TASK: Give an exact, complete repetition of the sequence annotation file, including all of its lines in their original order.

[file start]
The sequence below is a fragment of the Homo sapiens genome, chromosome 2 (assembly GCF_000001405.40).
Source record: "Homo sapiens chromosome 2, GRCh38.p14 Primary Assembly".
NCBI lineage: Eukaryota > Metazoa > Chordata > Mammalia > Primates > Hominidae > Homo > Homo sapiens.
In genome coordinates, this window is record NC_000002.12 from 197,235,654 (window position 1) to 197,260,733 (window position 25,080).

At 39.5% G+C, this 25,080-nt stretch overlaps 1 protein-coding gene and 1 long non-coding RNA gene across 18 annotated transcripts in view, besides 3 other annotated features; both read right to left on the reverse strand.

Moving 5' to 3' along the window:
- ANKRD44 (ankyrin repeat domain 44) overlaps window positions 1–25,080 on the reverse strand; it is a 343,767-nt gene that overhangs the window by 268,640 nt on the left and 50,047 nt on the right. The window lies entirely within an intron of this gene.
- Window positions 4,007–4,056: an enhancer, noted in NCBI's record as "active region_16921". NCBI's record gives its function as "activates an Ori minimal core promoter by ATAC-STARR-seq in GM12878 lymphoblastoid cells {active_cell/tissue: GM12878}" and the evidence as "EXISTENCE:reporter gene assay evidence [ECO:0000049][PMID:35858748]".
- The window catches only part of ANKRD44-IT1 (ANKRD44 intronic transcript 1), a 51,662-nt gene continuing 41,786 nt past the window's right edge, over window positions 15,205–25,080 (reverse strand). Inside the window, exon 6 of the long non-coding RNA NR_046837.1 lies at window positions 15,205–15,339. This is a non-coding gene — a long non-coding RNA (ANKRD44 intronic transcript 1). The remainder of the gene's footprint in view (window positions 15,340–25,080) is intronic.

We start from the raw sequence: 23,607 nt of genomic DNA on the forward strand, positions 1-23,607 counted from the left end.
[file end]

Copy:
The sequence below is a fragment of the Homo sapiens genome, chromosome 2 (assembly GCF_000001405.40).
Source record: "Homo sapiens chromosome 2, GRCh38.p14 Primary Assembly".
NCBI lineage: Eukaryota > Metazoa > Chordata > Mammalia > Primates > Hominidae > Homo > Homo sapiens.
In genome coordinates, this window is record NC_000002.12 from 197,235,654 (window position 1) to 197,260,733 (window position 25,080).

At 39.5% G+C, this 25,080-nt stretch overlaps 1 protein-coding gene and 1 long non-coding RNA gene across 18 annotated transcripts in view, besides 3 other annotated features; both read right to left on the reverse strand.

Moving 5' to 3' along the window:
- ANKRD44 (ankyrin repeat domain 44) overlaps window positions 1–25,080 on the reverse strand; it is a 343,767-nt gene that overhangs the window by 268,640 nt on the left and 50,047 nt on the right. The window lies entirely within an intron of this gene.
- Window positions 4,007–4,056: an enhancer, noted in NCBI's record as "active region_16921". NCBI's record gives its function as "activates an Ori minimal core promoter by ATAC-STARR-seq in GM12878 lymphoblastoid cells {active_cell/tissue: GM12878}" and the evidence as "EXISTENCE:reporter gene assay evidence [ECO:0000049][PMID:35858748]".
- The window catches only part of ANKRD44-IT1 (ANKRD44 intronic transcript 1), a 51,662-nt gene continuing 41,786 nt past the window's right edge, over window positions 15,205–25,080 (reverse strand). Inside the window, exon 6 of the long non-coding RNA NR_046837.1 lies at window positions 15,205–15,339. This is a non-coding gene — a long non-coding RNA (ANKRD44 intronic transcript 1). The remainder of the gene's footprint in view (window positions 15,340–25,080) is intronic.

We start from the raw sequence: 23,607 nt of genomic DNA on the forward strand, positions 1-23,607 counted from the left end.